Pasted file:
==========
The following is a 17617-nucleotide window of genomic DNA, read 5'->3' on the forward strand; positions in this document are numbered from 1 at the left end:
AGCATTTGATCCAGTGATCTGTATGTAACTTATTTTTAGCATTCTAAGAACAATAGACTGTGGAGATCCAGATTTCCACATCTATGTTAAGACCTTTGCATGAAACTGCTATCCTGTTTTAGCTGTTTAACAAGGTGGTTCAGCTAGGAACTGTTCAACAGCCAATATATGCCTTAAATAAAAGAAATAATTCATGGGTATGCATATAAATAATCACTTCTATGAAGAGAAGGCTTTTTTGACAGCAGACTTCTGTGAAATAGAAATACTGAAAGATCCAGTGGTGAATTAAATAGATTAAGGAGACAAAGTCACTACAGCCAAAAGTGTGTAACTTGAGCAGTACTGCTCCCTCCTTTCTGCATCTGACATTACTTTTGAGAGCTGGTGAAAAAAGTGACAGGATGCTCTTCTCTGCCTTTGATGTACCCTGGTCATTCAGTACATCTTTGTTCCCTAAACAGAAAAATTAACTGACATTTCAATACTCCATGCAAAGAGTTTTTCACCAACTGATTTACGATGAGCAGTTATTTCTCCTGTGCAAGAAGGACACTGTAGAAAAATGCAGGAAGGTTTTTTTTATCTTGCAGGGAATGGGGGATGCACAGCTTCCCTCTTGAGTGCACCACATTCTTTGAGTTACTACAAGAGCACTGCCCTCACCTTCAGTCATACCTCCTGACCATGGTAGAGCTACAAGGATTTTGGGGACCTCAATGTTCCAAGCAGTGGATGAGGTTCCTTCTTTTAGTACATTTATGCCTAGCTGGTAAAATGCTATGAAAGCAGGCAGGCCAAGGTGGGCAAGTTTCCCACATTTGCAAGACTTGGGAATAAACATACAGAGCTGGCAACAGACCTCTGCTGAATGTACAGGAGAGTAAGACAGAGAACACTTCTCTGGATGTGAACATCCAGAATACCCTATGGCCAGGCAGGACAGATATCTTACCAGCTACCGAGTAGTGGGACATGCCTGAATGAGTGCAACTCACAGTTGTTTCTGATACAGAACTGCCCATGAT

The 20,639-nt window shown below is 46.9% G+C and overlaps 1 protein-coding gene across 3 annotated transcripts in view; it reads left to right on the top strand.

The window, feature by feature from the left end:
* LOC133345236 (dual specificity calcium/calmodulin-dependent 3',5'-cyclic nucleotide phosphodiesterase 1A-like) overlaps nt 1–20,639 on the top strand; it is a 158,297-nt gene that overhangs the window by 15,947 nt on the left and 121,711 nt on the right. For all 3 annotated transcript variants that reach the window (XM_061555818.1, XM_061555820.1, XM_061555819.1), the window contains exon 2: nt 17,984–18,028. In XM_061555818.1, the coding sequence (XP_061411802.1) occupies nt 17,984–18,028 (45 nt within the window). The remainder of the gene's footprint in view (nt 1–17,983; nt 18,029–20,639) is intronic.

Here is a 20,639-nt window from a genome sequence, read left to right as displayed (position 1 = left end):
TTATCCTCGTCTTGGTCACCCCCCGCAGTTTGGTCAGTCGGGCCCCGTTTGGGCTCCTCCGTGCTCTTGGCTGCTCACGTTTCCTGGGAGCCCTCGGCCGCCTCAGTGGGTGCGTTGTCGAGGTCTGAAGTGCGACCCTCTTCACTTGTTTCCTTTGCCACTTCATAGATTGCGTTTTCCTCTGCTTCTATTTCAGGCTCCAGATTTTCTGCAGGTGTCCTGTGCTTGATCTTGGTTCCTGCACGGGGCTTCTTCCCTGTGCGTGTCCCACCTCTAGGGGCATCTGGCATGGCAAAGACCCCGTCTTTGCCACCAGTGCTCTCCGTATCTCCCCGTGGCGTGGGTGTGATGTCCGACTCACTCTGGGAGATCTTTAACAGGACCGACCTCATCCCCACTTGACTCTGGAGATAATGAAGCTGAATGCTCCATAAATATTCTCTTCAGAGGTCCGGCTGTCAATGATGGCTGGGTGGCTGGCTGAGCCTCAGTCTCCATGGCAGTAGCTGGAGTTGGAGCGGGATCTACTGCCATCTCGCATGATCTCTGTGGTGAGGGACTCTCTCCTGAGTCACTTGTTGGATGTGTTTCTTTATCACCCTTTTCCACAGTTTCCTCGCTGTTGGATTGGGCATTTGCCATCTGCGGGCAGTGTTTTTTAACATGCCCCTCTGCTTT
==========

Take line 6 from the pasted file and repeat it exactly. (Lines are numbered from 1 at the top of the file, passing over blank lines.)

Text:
Here is a 20,639-nt window from a genome sequence, read left to right as displayed (position 1 = left end):